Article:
“Michael is actually an auteur in the true sense of the word. Every movie he makes reflects his personal creative vision. You may like it, you may not—but those movies are him without compromise.” This is how actor Ben Affleck described the work of his Armageddon director, Michael Bay. He’s a man that has long been chronicled as a tyrant, demanding everything about his movies to be “awesome.” For better or worse, Bay’s films reflect his own distinct vision. Moments into any one of them, it’s clear that you are watching “a Michael Bay film.” That’s the way things have gone with the Transformers franchise. Bay has, with mixed results, taken a popular line of toys and made them into his own wild, larger-than-life summer event series. And with Transformers: Dark of the Moon, he has placed upon the franchise a massive exclamation point. Like its predecessors, it’s got plenty of problems, but when it comes down to delivering some jaw-dropping, technically precise spectacle, we are once again reminded that there’s no one who can do Transformers quite like Michael Bay.
I remember 2007 quite vividly. It was June, I believe. Possibly July. There I was exiting a press screening where myself and a small number of others had just been bombarded with Transformers. There was an electric energy about the entire experience. For the first time since Jurassic Park at age 10, I had seen something on the big screen that brought me a true sense of awe. A red and blue semi had transformed into a walking, talking, platitude-spouting beacon of freedom and righteousness. And it was real. In that moment, Michael Bay and the digital wizards at Industrial Light & Magic had created something unique and truly inspired. In that moment, he was the perfect man for the job.
Two more films and four years later, I remain convinced that Michael Bay is the best man for the Transformers franchise. What came from a series of toys with mythology rooted in a short-lived children’s cartoon has morphed into a worldwide phenomenon. Not because it has a rich legacy from which great stories have been drawn, but because it was handed to a man that could make it larger than life. Even in the franchise’s darkest moments, Transformers has always delivered scope. And in his third act, Bay has given us scope unlike anything we’ve seen before.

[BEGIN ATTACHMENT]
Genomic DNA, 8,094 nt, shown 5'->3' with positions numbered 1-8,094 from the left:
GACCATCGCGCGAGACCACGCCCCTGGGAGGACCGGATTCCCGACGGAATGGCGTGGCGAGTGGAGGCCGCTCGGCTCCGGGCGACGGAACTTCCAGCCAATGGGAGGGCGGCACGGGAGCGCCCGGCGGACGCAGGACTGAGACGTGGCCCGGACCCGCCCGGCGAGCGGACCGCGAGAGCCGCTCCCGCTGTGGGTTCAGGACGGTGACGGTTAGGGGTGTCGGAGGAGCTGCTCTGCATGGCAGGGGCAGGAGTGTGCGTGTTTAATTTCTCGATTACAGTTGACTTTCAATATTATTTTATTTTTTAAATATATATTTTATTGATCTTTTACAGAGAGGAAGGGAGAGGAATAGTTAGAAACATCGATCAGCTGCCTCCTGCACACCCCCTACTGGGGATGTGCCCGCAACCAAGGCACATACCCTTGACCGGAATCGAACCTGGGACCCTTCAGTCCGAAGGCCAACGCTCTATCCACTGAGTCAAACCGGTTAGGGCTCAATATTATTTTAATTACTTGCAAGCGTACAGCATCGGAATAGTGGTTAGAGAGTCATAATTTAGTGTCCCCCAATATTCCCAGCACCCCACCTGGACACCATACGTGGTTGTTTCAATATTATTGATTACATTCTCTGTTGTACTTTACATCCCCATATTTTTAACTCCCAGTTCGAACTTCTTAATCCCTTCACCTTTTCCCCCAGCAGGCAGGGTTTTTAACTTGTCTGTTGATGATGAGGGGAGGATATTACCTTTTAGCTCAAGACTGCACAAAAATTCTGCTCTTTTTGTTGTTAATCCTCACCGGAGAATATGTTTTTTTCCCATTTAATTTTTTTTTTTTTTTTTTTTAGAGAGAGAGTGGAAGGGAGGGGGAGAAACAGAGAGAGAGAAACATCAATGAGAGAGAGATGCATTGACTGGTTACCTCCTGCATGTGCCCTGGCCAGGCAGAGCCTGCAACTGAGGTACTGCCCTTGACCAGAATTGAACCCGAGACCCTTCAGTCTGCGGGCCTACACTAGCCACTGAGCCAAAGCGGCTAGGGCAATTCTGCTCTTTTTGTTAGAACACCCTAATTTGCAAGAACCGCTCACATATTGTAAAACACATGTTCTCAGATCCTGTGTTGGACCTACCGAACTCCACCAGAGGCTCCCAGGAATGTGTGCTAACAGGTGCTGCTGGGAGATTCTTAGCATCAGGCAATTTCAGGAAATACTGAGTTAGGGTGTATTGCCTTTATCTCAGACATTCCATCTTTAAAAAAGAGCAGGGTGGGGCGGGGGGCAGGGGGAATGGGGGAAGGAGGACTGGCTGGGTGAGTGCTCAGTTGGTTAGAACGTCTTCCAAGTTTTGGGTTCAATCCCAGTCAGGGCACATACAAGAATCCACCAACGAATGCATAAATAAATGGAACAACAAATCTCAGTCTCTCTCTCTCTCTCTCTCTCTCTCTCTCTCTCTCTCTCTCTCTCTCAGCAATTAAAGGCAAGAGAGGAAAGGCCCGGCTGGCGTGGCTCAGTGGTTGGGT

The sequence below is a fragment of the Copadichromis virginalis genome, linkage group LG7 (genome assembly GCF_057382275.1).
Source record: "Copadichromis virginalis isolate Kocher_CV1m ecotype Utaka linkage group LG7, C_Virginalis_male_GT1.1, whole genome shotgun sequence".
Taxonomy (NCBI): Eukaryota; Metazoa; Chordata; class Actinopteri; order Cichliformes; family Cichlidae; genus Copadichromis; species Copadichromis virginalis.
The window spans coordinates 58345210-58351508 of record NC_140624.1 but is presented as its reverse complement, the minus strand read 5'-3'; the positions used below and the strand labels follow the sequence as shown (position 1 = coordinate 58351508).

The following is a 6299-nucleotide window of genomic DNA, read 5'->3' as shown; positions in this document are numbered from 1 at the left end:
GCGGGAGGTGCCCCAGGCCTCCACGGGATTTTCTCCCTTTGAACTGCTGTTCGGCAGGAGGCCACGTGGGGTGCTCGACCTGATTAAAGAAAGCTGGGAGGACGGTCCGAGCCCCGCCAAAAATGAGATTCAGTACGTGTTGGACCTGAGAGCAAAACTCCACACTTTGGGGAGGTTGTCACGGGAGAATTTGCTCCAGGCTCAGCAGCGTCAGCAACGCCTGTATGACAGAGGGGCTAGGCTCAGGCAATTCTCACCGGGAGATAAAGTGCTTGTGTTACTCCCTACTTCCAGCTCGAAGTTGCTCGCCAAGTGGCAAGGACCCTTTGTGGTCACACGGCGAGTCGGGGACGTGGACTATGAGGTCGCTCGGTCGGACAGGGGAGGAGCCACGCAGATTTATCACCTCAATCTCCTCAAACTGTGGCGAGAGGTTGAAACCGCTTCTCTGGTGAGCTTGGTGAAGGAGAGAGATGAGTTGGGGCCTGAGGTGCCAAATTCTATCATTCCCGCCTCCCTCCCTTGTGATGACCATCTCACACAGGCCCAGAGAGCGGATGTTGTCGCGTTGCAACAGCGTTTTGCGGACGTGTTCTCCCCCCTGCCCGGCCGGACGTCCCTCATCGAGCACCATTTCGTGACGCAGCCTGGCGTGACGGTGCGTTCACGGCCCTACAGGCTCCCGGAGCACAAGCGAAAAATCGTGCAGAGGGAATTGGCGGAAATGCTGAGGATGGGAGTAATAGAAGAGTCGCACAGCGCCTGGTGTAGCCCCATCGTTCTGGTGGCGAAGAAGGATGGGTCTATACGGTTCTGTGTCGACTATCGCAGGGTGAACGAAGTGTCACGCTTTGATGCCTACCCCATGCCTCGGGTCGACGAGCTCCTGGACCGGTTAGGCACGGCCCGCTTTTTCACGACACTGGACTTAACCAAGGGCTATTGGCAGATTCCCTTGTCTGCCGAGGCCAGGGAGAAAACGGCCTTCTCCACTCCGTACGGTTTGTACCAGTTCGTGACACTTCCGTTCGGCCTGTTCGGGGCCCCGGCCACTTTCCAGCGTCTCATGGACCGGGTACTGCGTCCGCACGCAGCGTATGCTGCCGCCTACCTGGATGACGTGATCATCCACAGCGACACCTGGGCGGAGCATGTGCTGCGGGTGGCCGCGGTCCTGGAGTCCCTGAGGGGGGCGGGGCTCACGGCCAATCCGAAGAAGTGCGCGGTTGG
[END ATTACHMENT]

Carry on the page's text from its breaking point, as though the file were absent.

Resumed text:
In a purposeful twist of self-awareness, Dark of the Moon begins not with a continuation of the last film, Revenge of the Fallen, but seemingly with a continuation of the first Transformers. We’re back on Cybertron, where we’re being shown another scene from the robot civil war. Once there was a weapon that would have won the Autobots a decisive victory, explains the booming voice of Optimus Prime (Peter Cullen), but it was lost to outer space. We come to find that said weapon ended up on the dark side of Earth’s moon, and became the catalyst for the American/Soviet space race. One poorly CGI’d appearance by John F. Kennedy and a few more bits of exposition later and boom, main titles.
From here, it’s a story we’ve seen before. Sam Witwicky (Shia LaBeouf) is working on another life milestone, trying to get a job and become a contributor to society, all while trying to maintain the affections of a girl well out of his league (newcomer Rosie Huntington-Whiteley). Some attacks happen and just like that, Sam is reunited with the Autobots on their quest to stop the Decepticons from overtaking Earth and enslaving humanity.
For the first hour and forty-five minutes of Dark of the Moon, we get story. There are two very cool action sequences, one of which introduces Shockwave, the franchise’s most immediately intimidating bad guy. But for the most part, it’s story. The space race, Chernobyl, it’s all been part of the Decepticon plan since whenever, it’s not explained very clearly. Thankfully there’s enough filler diversions to make much of the story irrelevant. Ken Jeong shows up for a few minutes to be ridiculous. John Malkovich shows up and cranks crazy to 11. Rosie Huntington-Whiteley is attractive in a skin-tight dress. Sam lives with two little Autobots, one of whom is the Steve Buscemi-bot from the second film. That’s about all we get from the film’s first and second acts.
It’s all evidence of the way Bay and his team have made Transformers films since the first time out. With the first Transformers, Bay had a story from writers Roberto Orci and Alex Kurtzman. And it wasn’t a half-bad story. In fact, it was coherent and would eventually become one of Bay’s most perfectly-paced films. With Revenge of the Fallen, the script was the victim of a shortened pre-production period. Hastened by the writers strike, Bay delivered unto his writers an outline of action beats. They filled in the rest with humor and “character development.” Ehren Kruger also helped fill-in Revenge, and thus began the tug-of-war between his sensibilities and those of Kurtzman and Orci. In his solo-scripted effort on Dark of the Moon, Kruger proves to us a few things. One is that he could care less about continuity. His script treats continuity much the same way it treats the fact that Megan Fox is no longer Sam’s girlfriend. They just broke up, there’s nothing else to it. He also proves that he is yet to master the art of subtlety. Then again, he is writing for Michael Bay. So when the humor in the script is baseline at best, it’s not something we should meet with great shock.